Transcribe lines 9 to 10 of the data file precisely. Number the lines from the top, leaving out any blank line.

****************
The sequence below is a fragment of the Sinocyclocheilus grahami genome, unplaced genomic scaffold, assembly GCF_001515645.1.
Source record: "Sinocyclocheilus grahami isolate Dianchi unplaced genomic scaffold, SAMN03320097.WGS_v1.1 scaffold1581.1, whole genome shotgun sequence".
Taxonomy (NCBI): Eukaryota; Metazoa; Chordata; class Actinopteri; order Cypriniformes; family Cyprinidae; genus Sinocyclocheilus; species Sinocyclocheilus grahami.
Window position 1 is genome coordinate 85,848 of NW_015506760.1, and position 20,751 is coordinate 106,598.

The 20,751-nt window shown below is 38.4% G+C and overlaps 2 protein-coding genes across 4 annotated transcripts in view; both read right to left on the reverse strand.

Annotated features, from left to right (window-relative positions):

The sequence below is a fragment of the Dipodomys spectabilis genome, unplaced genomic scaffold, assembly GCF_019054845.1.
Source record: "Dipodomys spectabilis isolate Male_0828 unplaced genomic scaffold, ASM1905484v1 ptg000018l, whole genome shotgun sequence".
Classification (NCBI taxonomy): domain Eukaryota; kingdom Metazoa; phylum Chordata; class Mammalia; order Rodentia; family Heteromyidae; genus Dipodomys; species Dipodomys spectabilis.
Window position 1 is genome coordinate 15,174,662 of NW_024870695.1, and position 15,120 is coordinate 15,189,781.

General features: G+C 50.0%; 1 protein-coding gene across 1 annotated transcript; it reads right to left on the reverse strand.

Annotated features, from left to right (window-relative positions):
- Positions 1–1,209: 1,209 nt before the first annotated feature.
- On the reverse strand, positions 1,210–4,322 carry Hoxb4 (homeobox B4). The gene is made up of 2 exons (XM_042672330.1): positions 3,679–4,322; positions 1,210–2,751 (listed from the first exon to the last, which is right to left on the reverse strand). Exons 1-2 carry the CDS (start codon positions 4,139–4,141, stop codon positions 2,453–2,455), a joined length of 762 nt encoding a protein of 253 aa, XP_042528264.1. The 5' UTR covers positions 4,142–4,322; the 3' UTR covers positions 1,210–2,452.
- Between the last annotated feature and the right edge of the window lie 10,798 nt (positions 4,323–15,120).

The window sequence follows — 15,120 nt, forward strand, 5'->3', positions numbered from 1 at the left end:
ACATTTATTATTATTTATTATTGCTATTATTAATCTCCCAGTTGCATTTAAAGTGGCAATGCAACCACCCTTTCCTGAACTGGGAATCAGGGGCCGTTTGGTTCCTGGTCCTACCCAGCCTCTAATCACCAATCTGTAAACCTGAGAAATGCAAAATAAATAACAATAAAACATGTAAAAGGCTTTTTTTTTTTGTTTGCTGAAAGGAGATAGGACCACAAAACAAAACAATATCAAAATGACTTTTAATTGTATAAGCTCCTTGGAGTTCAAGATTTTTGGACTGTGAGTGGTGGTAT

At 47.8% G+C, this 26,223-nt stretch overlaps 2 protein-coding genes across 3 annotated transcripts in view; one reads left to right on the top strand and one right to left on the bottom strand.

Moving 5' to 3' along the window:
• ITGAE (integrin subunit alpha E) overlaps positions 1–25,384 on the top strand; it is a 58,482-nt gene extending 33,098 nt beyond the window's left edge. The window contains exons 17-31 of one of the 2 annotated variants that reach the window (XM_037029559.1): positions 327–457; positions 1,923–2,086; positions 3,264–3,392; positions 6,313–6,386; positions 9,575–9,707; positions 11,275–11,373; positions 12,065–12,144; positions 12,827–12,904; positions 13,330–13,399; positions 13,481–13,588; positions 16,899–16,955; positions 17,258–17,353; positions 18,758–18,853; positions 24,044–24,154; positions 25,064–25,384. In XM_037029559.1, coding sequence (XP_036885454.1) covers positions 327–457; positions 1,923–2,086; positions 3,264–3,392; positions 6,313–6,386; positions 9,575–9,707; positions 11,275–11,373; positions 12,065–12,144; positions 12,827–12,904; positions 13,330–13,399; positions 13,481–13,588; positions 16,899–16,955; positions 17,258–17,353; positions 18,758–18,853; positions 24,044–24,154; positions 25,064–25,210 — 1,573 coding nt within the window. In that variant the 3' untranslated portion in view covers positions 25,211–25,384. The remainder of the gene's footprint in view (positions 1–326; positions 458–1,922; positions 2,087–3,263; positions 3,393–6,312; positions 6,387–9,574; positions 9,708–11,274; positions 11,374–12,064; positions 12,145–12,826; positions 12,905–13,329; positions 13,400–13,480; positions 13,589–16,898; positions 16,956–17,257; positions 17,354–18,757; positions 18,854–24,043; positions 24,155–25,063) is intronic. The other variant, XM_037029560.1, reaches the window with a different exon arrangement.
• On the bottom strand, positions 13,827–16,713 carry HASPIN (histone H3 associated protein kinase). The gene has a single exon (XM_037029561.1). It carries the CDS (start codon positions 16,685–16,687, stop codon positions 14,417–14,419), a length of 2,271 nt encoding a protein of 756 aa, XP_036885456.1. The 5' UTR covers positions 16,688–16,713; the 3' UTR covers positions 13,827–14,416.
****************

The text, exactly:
Classification (NCBI taxonomy): domain Eukaryota; kingdom Metazoa; phylum Chordata; class Mammalia; order Rodentia; family Heteromyidae; genus Dipodomys; species Dipodomys spectabilis.
Window position 1 is genome coordinate 15,174,662 of NW_024870695.1, and position 15,120 is coordinate 15,189,781.